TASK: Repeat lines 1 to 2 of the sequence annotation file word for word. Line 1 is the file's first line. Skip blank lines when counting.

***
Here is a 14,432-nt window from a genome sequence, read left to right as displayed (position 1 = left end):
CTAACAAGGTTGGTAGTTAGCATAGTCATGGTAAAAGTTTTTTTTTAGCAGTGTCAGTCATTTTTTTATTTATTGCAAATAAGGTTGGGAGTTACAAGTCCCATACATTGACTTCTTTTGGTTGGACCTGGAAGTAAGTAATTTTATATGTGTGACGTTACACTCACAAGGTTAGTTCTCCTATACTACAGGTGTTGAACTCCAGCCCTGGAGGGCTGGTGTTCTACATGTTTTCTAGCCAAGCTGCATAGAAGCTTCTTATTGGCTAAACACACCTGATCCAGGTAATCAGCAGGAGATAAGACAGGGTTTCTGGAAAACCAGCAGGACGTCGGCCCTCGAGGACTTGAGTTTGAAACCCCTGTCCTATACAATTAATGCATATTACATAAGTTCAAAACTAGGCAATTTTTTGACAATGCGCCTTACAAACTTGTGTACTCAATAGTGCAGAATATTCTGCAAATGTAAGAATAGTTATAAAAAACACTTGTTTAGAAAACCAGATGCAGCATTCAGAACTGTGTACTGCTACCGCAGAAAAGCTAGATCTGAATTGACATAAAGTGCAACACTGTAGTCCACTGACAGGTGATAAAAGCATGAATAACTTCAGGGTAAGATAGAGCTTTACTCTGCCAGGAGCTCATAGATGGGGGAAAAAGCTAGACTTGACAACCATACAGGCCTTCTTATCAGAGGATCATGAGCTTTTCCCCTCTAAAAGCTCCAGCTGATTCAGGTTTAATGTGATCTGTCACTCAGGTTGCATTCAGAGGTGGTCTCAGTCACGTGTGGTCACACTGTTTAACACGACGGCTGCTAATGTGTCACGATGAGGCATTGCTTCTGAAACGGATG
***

Here is a 14,432-nt window from a genome sequence, read left to right as displayed (position 1 = left end):
CTAACAAGGTTGGTAGTTAGCATAGTCATGGTAAAAGTTTTTTTTTAGCAGTGTCAGTCATTTTTTTATTTATTGCAAATAAGGTTGGGAGTTACAAGTCCCATACATTGACTTCTTTTGGTTGGACCTGGAAGTAAGTAATTTTATATGTGTGACGTTACACTCACAAGGTTAGTTCTCCTATACTACAGGTGTTGAACTCCAGCCCTGGAGGGCTGGTGTTCTACATGTTTTCTAGCCAAGCTGCATAGAAGCTTCTTATTGGCTAAACACACCTGATCCAGGTAATCAGCAGGAGATAAGACAGGGTTTCTGGAAAACCAGCAGGACGTCGGCCCTCGAGGACTTGAGTTTGAAACCCCTGTCCTATACAATTAATGCATATTACATAAGTTCAAAACTAGGCAATTTTTTGACAATGCGCCTTACAAACTTGTGTACTCAATAGTGCAGAATATTCTGCAAATGTAAGAATAGTTATAAAAAACACTTGTTTAGAAAACCAGATGCAGCATTCAGAACTGTGTACTGCTACCGCAGAAAAGCTAGATCTGAATTGACATAAAGTGCAACACTGTAGTCCACTGACAGGTGATAAAAGCATGAATAACTTCAGGGTAAGATAGAGCTTTACTCTGCCAGGAGCTCATAGATGGGGGAAAAAGCTAGACTTGACAACCATACAGGCCTTCTTATCAGAGGATCATGAGCTTTTCCCCTCTAAAAGCTCCAGCTGATTCAGGTTTAATGTGATCTGTCACTCAGGTTGCATTCAGAGGTGGTCTCAGTCACGTGTGGTCACACTGTTTAACACGACGGCTGCTAATGTGTCACGATGAGGCATTGCTTCTGAAACGGATG